4. Similarly, language changes through the years make any document sufficient old hard to read, even unreadable, to the untrained. In addition, it should be remembered that there are numerous valuable documents in other languages and that access to these would be blocked anyway.

(See the previous post for context.)

Written by michaeleriksson

July 24, 2011 at 6:58 pm

Cursive writing

with 3 comments

Recently, I have seen several posts dealing with whether cursive writing and penmanship are important, should be taught in schools, etc. (E.g. [1]e, [2]e.) The comment sections, in particular, have contained a lot of unsound reasoning and preconceived opinions. Below I will look into a number of examples. First, for context and some explanations in advance, my own comments:

Well, when I went to school, I was forced to spend endless hours training my penmanship (with little positive effect, I might add). In contrast, we spent possibly two hours getting a rough introduction to touch typing. Since I left school, by necessity, the vast majority of all my writing is done on a keyboard…

What modern students should be taught is strong touch typing and sufficient handwriting skills (not specifically cursive). If they want to take handwriting further, they can do so on their own time: A key truth to schooling is that there are thousands of topics that would be worthy of inclusion or preservation (in the eyes of at least some), but that time and resources are limited. Schools have a duty to give the students value for their efforts and must make compromises.

Incidentally, those who learn block letters will move more or less automatically to cursive if they do spend a lot of time writing by hand. (I would even consider it plausible that a focus on good block letters is more beneficial for those wanting to write well in cursive than specific “cursive exercises”.) Thus, the extensive teaching of cursive is wasteful even among those who will eventually need it…

‘Please, there is that aspect of caring that is found in a written note. It is like the person is saying, “I know it would be easier to send an email, but I want you to know that I care so much, I wanted to write a letter to you.” ‘

I see it the other way around (on those very rare occasions) when I receive hand-written letters: The author put his or her own convenience (seeing that most people are still weak typists) over mine, leaving me to deal with the problem of interpreting the writing. (Between individual variation and the repeated changes to what is considered “standard” cursive over time, this can be an issue even where good penmanship is concerned.) Further, it leaves me with a text that is likely to be less thought-through and edited than a letter written on a computer. When we go a step further and compare emails to hand-written letters, there is the additional complication that my ability to answer, quote, reference, and re-distribute in an efficient manner is restricted for no good reason.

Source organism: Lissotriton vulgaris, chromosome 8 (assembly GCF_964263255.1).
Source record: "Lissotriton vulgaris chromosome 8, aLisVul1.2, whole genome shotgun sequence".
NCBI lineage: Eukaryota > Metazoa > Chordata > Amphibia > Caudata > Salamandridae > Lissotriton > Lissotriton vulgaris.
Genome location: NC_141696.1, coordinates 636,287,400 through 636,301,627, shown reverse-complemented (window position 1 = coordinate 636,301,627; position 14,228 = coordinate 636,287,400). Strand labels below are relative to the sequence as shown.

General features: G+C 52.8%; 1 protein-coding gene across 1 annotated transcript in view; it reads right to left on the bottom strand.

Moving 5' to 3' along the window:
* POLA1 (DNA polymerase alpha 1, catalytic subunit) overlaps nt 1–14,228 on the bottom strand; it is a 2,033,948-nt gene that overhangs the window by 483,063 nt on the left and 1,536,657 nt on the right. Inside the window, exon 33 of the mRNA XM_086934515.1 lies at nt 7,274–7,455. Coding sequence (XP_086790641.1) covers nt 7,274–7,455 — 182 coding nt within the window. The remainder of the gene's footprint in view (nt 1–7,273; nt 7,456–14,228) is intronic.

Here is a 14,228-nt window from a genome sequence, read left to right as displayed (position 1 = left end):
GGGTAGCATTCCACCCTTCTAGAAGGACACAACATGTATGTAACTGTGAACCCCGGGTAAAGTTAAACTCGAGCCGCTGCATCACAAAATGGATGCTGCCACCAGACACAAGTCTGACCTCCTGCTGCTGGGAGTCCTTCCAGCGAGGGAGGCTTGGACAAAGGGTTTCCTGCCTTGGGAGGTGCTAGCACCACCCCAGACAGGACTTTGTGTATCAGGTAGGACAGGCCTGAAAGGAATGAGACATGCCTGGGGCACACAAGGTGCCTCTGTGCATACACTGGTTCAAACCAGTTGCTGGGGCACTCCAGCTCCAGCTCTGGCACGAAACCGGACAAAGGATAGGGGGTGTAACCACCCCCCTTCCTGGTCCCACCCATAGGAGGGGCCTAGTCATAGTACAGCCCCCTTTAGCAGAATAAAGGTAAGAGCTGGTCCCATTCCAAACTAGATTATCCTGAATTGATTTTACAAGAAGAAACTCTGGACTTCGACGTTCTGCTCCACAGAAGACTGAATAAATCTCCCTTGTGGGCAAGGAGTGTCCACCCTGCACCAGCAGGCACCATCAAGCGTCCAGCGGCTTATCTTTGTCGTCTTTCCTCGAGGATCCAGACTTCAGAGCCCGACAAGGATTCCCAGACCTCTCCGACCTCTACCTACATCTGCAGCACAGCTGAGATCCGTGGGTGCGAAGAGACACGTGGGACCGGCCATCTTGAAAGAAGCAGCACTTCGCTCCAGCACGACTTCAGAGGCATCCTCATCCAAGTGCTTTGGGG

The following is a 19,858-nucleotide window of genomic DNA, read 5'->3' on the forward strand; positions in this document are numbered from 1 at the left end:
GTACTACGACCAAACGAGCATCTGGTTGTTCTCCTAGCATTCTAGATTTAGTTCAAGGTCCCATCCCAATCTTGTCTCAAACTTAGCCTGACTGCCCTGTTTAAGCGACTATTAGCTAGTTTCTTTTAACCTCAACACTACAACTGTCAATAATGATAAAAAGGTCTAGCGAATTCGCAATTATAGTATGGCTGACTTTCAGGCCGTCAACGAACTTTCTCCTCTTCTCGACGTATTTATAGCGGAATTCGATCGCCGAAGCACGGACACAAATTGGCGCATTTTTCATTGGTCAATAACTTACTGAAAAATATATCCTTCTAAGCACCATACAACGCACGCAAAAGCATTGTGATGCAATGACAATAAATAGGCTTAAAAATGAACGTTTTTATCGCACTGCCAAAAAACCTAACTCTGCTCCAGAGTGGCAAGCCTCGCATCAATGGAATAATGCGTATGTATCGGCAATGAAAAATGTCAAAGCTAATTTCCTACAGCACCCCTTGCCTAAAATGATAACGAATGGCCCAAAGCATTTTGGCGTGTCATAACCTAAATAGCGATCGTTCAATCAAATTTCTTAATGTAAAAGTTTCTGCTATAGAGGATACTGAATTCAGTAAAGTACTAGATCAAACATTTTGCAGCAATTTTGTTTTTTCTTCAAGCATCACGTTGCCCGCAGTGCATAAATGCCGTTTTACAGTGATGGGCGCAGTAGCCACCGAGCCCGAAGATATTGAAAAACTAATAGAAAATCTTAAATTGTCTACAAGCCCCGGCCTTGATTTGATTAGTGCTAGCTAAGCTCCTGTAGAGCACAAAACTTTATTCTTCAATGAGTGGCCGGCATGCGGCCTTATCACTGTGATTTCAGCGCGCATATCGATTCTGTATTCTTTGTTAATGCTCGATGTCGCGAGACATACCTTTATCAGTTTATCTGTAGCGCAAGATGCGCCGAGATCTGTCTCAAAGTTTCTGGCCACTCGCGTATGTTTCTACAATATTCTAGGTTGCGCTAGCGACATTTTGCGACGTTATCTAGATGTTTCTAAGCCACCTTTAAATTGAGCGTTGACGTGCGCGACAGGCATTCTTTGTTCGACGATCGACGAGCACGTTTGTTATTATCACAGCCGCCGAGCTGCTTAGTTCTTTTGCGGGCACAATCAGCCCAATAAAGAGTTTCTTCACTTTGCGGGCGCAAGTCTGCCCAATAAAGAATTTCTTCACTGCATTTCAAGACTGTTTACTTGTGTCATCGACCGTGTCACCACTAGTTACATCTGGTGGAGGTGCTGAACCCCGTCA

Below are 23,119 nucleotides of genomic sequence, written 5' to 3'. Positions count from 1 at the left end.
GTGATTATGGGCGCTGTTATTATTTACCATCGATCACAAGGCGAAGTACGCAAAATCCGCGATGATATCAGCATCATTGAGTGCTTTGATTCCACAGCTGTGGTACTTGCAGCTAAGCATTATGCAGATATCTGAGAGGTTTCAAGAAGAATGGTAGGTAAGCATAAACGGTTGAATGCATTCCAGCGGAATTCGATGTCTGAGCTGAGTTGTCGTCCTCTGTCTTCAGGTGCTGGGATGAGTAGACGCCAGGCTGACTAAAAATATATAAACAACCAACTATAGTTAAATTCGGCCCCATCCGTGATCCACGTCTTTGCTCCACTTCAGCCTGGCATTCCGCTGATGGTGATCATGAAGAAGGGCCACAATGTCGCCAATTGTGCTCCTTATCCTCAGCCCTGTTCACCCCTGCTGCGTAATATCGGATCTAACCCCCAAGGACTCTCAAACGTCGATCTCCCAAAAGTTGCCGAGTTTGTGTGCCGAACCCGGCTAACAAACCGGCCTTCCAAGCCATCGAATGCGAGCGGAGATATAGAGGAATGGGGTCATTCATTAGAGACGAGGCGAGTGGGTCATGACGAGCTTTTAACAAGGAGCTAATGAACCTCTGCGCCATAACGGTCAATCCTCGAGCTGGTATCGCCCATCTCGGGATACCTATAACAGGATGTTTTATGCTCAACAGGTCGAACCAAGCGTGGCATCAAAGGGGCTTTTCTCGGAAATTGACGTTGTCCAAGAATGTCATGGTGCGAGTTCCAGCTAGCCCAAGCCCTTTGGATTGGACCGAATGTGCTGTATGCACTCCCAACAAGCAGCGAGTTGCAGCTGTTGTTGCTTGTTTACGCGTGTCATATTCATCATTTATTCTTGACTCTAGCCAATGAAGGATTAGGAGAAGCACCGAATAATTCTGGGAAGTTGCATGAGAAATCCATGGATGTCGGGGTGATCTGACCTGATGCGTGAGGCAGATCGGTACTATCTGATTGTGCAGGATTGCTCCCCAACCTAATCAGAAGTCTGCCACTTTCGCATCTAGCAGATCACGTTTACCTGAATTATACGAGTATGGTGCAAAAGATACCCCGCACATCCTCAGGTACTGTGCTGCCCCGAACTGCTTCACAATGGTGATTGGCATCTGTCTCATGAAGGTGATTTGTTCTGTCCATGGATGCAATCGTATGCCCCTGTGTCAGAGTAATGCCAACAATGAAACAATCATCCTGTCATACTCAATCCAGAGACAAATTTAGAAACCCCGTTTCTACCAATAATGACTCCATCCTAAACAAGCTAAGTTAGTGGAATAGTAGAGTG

Correspondingly, to me, a hand-written text of a non-trival size is disrespectful, bordering on rude. (Excluding cases with legitimate reasons, say a sender who does not have access to computers at the moment or who is too old for computer skills to be expected.)


In a bigger context, I note that a number of commenters express the opinion that cursive would be a vital skill, an important part of writing, whatnot—without in anyway substantiating that claim. These I ask to beware that there is nothing magical about cursive writing, but that it just happens to be a convention, something we are used to. This reminds me of the complaint that the children of today would only learn how to read a digital clock and not a “real” clock—yet, there is nothing real about an analog clock that is not real about a digital clock. That someone grow up with analog clocks and only encountered digital ones as an adult may explain a personal preference. This preference, however, is personal and subjective—and none of the two types of clocks is any more or less real than the other.

The loss of cursive writing may be negative, but considering the opportunity cost of spending time and money on cursive writing (cf. my earlier comment) there really is no case: There are thousand of topics, skills, whatnot, that are valuable and beneficial. Not all of them can be mastered in a life-time, let alone in school. Further, cursive writing is certainly not the most important of these.

I would keep the two issues of penmanship and good grammar (spelling, style, whatnot) separate:

The latter is a vital skill and its neglect in modern schooling is a problem—likely, a severe problem.

The former is an entirely independent nice-to-have (although I see how texting and twitter can create the opposite impression). The practical benefits and the need of being able to write well (as opposed to “at all”) with a pen are extremely limited in today’s world. Indeed, I write more words on the computer per day than I do on paper per month. (With reservations for periods when I do a lot of cross-words—but here I write in non-cursive and all-caps to begin with.) Further, what I do write on paper is almost always intended only for my own eyes.